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Climate change will make rice less nutritious

19 12 23
14.06.2018

RICE is the primary food source for more than 3 billion people around the world. Many are unable to afford a diverse and nutritious diet that includes complete protein, grains, fruits and vegetables. They rely heavily on more affordable cereal crops, including rice, for most of their calories.

My research focuses on health risks associated with climate variability and change. In a recently published study, I worked with scientists from China, Japan, Australia and the United States to assess how the rising carbon dioxide concentrations that are fueling climate change could alter the nutritional value of rice.

We conducted field studies in Asia for multiple genetically diverse rice lines, analysing how rising concentrations of carbon dioxide in the atmosphere altered levels of protein, micronutrients and B vitamins.

SEE ALSO: Suicides and forced migration: The reality of climate change in South Asia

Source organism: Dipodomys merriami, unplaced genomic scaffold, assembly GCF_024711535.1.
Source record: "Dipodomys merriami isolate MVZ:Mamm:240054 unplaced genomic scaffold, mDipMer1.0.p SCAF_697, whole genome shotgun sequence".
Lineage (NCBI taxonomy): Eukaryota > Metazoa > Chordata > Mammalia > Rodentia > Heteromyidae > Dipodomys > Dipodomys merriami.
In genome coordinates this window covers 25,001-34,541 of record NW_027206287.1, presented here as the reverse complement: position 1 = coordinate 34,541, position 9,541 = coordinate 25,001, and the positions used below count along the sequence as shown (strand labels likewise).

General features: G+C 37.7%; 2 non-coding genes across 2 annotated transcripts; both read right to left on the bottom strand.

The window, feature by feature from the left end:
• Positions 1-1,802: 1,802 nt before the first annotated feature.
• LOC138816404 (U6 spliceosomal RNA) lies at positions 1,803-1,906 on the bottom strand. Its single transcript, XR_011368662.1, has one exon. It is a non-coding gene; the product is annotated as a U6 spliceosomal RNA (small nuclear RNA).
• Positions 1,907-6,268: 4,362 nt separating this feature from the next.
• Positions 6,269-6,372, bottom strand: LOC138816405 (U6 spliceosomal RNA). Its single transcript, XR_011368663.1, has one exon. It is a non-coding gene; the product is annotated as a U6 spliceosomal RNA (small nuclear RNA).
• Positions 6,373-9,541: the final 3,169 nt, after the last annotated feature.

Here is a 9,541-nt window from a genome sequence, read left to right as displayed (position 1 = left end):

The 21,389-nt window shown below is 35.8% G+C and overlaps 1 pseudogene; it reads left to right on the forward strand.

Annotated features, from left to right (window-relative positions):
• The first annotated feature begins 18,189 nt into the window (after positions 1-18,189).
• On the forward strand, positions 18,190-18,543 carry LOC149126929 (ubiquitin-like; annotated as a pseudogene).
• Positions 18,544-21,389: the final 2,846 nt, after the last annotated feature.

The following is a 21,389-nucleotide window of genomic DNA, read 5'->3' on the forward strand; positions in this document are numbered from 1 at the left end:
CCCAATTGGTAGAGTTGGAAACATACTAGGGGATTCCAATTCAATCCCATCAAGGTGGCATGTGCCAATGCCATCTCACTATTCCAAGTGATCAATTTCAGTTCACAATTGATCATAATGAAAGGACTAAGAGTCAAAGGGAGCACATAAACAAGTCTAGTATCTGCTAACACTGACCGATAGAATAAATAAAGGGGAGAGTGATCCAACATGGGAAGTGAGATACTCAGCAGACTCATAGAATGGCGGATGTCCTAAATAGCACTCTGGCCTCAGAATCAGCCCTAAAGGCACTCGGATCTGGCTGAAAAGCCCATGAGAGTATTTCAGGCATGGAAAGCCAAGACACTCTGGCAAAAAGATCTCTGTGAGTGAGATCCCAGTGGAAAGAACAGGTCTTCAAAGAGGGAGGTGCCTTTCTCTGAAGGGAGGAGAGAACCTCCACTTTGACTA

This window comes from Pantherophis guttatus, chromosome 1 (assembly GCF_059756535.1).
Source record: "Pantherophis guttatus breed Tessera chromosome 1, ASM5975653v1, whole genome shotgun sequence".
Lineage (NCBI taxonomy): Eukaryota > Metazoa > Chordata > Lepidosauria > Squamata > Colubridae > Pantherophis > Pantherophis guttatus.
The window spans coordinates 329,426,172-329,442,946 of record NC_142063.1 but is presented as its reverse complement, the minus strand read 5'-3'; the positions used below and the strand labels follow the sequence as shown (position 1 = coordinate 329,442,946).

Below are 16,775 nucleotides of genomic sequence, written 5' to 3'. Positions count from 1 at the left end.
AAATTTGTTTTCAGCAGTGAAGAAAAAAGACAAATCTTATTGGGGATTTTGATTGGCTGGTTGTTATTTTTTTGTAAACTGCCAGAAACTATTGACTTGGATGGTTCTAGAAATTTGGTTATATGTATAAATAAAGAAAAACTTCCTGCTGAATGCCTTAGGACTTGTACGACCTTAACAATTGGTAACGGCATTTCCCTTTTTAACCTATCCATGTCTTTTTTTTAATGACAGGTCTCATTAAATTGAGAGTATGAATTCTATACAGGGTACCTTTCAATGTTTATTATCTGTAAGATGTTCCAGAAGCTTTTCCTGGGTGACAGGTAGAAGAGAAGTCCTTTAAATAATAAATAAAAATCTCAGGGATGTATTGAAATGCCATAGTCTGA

Our data showed for the first time that rice grown at the concentrations of atmospheric carbon dioxide scientists expect the world to reach by 2100 has lower levels of four key B vitamins. These findings also support research from other field studies showing rice grown under such conditions contains less protein, iron and zinc, which are important in fetal and early child development.

These changes could have a disproportionate impact on maternal and child health in the poorest rice-dependent countries, including Bangladesh and Cambodia.

Many of poorest regions in Asia rely on rice as a staple food. Source: IRRI, CC BY-NC-SA via The Conversation

Carbon dioxide and plant growth

Plants obtain the carbon they need to grow primarily from carbon dioxide in the atmosphere, and draw other required nutrients from the soil. Human activities – mainly fossil fuel combustion and deforestation – raised atmospheric CO2 concentrations from about 280 parts per million during........

© Asian Correspondent